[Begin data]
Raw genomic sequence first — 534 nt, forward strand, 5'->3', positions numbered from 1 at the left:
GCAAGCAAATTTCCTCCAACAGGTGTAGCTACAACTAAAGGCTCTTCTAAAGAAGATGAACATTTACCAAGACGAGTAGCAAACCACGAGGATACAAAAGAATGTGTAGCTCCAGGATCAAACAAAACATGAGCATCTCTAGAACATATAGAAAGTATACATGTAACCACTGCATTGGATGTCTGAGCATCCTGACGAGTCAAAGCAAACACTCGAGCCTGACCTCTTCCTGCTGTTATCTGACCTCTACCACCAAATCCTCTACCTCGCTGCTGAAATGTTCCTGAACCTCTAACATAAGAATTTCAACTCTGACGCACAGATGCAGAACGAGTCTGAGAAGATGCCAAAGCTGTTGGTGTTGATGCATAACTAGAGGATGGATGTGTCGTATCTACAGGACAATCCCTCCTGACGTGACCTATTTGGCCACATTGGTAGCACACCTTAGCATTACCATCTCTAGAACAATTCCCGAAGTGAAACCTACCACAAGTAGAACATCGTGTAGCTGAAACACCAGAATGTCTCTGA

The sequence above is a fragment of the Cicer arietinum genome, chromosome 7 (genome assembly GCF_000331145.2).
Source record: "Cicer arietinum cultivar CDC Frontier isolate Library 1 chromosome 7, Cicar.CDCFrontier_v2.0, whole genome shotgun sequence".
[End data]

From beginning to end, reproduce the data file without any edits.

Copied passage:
Raw genomic sequence first — 534 nt, forward strand, 5'->3', positions numbered from 1 at the left:
GCAAGCAAATTTCCTCCAACAGGTGTAGCTACAACTAAAGGCTCTTCTAAAGAAGATGAACATTTACCAAGACGAGTAGCAAACCACGAGGATACAAAAGAATGTGTAGCTCCAGGATCAAACAAAACATGAGCATCTCTAGAACATATAGAAAGTATACATGTAACCACTGCATTGGATGTCTGAGCATCCTGACGAGTCAAAGCAAACACTCGAGCCTGACCTCTTCCTGCTGTTATCTGACCTCTACCACCAAATCCTCTACCTCGCTGCTGAAATGTTCCTGAACCTCTAACATAAGAATTTCAACTCTGACGCACAGATGCAGAACGAGTCTGAGAAGATGCCAAAGCTGTTGGTGTTGATGCATAACTAGAGGATGGATGTGTCGTATCTACAGGACAATCCCTCCTGACGTGACCTATTTGGCCACATTGGTAGCACACCTTAGCATTACCATCTCTAGAACAATTCCCGAAGTGAAACCTACCACAAGTAGAACATCGTGTAGCTGAAACACCAGAATGTCTCTGA

The sequence above is a fragment of the Cicer arietinum genome, chromosome 7 (genome assembly GCF_000331145.2).
Source record: "Cicer arietinum cultivar CDC Frontier isolate Library 1 chromosome 7, Cicar.CDCFrontier_v2.0, whole genome shotgun sequence".